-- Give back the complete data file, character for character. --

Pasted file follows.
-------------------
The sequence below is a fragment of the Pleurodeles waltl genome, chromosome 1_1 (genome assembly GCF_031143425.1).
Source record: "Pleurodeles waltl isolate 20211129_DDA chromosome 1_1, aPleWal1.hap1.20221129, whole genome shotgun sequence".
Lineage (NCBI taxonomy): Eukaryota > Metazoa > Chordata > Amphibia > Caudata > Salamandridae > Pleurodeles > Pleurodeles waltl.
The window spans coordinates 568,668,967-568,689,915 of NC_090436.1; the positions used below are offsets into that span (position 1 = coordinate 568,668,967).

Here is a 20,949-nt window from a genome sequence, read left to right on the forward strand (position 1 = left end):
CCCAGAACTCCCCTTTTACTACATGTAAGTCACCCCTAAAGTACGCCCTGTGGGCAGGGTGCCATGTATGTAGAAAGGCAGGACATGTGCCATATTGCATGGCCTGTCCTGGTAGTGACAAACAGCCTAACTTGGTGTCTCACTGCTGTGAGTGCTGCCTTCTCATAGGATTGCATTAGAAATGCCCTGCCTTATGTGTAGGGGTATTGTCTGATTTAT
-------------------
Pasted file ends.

The sequence below is a fragment of the Pleurodeles waltl genome, chromosome 1_1 (genome assembly GCF_031143425.1).
Source record: "Pleurodeles waltl isolate 20211129_DDA chromosome 1_1, aPleWal1.hap1.20221129, whole genome shotgun sequence".
Lineage (NCBI taxonomy): Eukaryota > Metazoa > Chordata > Amphibia > Caudata > Salamandridae > Pleurodeles > Pleurodeles waltl.
The window spans coordinates 568,668,967-568,689,915 of NC_090436.1; the positions used below are offsets into that span (position 1 = coordinate 568,668,967).

Here is a 20,949-nt window from a genome sequence, read left to right on the forward strand (position 1 = left end):
CCCAGAACTCCCCTTTTACTACATGTAAGTCACCCCTAAAGTACGCCCTGTGGGCAGGGTGCCATGTATGTAGAAAGGCAGGACATGTGCCATATTGCATGGCCTGTCCTGGTAGTGACAAACAGCCTAACTTGGTGTCTCACTGCTGTGAGTGCTGCCTTCTCATAGGATTGCATTAGAAATGCCCTGCCTTATGTGTAGGGGTATTGTCTGATTTAT